Diary of Charles Francis Adams, volume 5

Monday. 24th.

Wednesday. 26th.

Tuesday. 25th. CFA Tuesday. 25th. CFA
Tuesday. 25th.

It rained so very heavily nearly all day that I did not pretend to execute my intention of going to Boston. The time was passed far more profitably in my Office which is becoming quite an agreeable place to me from it’s quietness and from my having it entirely to myself. I read Horace’s Art of Poetry, which the more I go over the more I admire, Neale who becomes interesting as he progresses in the Stuart Reigns, and Tudor’s Life of James Otis.

Reading Hutchinson has given me quite the spirit of investigation into our early times, and I have already cleared my notions wonderfully by the exercise. James Otis was an uncommon man. He certainly did much to excite the popular feeling and bring forward the Revolution. Mr. Tudor has written a book which posterity will value. It was made up partly from reminiscences by my Grandfather which might have been lost if it had not been for its composition.1 Our Revolution is becoming more and more, daily, matter of history. Contemporaneous testimony is now to be found only in the books. I must study out the history fully.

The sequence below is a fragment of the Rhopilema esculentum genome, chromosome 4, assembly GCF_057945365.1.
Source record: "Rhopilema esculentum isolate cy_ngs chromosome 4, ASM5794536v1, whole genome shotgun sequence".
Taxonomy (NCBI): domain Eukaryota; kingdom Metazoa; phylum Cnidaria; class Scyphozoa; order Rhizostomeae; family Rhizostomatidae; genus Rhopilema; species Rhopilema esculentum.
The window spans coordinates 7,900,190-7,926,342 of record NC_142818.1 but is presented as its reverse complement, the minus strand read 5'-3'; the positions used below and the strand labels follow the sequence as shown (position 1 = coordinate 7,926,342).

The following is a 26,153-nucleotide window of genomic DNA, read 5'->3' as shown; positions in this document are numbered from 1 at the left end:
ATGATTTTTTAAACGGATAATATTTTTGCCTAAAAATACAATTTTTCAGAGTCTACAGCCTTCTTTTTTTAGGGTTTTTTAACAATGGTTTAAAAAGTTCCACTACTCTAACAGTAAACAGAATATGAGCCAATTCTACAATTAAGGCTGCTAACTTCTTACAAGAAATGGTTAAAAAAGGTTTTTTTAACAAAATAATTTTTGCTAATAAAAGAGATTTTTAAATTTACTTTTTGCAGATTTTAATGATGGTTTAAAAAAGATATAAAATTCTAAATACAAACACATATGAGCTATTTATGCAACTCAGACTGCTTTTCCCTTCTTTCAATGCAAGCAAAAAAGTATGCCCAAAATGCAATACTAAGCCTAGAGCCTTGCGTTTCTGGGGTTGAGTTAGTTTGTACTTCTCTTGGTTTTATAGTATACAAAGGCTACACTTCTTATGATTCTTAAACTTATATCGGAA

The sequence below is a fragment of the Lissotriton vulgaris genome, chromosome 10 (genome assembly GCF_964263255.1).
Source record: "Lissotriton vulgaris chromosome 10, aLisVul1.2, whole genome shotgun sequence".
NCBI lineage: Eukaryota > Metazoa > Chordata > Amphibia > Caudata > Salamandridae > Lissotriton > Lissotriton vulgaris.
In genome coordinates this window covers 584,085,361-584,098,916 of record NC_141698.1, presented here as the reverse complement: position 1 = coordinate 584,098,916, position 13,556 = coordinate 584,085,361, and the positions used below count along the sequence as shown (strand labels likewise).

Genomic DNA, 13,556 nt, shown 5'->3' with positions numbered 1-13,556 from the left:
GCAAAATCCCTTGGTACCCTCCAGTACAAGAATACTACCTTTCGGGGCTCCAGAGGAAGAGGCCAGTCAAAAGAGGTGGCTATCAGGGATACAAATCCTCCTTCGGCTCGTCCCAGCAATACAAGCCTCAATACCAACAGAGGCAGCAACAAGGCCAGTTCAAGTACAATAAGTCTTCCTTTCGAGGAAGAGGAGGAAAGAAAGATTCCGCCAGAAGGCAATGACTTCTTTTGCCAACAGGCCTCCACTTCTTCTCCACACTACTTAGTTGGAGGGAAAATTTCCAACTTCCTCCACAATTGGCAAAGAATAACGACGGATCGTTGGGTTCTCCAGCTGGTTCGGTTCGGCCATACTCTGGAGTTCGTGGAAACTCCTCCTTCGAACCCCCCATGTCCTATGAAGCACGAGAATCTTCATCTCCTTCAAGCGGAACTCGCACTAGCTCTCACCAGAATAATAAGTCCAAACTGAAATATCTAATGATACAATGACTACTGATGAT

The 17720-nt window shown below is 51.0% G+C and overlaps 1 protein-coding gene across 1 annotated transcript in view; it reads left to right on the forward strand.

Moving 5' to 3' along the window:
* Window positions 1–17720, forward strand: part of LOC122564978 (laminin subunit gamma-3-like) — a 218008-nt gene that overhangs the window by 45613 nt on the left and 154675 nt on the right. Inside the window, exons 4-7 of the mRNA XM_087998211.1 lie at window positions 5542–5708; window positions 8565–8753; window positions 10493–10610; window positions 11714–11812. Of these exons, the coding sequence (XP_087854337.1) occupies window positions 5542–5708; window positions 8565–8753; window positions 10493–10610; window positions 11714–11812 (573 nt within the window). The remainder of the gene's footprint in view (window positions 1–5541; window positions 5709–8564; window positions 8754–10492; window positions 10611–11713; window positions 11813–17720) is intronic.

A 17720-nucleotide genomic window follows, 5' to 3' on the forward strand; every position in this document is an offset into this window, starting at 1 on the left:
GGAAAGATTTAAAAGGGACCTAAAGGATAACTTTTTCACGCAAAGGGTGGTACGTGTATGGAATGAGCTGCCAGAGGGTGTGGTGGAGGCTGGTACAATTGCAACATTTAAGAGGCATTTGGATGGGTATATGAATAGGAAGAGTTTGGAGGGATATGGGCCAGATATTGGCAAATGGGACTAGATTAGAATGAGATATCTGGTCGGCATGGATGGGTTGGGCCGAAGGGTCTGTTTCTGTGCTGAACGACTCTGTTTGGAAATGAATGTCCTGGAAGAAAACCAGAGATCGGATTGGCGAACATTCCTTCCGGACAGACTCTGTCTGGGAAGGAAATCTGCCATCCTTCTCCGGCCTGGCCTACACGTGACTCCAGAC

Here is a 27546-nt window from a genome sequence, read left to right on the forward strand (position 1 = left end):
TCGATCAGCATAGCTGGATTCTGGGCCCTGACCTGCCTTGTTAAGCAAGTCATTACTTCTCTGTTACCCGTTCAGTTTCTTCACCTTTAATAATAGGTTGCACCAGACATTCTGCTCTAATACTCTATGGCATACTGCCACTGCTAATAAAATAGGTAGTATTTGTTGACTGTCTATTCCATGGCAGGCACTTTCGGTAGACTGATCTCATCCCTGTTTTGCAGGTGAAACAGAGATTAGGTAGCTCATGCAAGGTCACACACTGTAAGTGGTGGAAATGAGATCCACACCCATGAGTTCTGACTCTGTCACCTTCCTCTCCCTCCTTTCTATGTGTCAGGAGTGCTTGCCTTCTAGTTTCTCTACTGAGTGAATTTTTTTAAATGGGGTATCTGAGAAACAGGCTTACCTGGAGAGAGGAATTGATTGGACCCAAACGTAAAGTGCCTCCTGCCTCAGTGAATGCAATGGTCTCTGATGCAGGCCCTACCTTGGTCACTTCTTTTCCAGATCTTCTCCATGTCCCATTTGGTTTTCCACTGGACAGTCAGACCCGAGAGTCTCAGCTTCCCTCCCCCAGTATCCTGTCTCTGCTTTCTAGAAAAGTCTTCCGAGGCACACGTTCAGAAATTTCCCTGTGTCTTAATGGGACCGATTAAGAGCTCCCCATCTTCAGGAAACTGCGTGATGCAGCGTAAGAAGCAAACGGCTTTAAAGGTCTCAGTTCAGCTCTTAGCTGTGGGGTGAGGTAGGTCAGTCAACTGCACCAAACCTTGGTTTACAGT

Afternoon, Read more of St. John’s Letters. There is a very pretty style of sentiment running through their composition. Alas! that in the rough features of this world one can hardly recognize the resemblance. Suffering so often treads upon the heels of pleasure that one 114cannot ever feel over confident even of the happiness of the moment. If it were not so, the world would be too fascinating. Mad. de Sevigné and the Observer.


In The Life of James Otis, Boston, 1823 (two copies of which, each with CFA’s bookplate, are in MQA), William Tudor made use of the letters of reminiscence JA had written him in 1817 and 1818 and which were published in 1819. See vol. 3:334, 388; below, entry of 12 July. CFA later took a more measured view of Otis and of Tudor’s Life of him than he does at this time when he was accepting without question JA’s estimate. See the discussion by L. H. Butterfield in An American Primer, ed. Daniel J. Boorstin, 2 vols., Chicago, 1966, 1:236–238.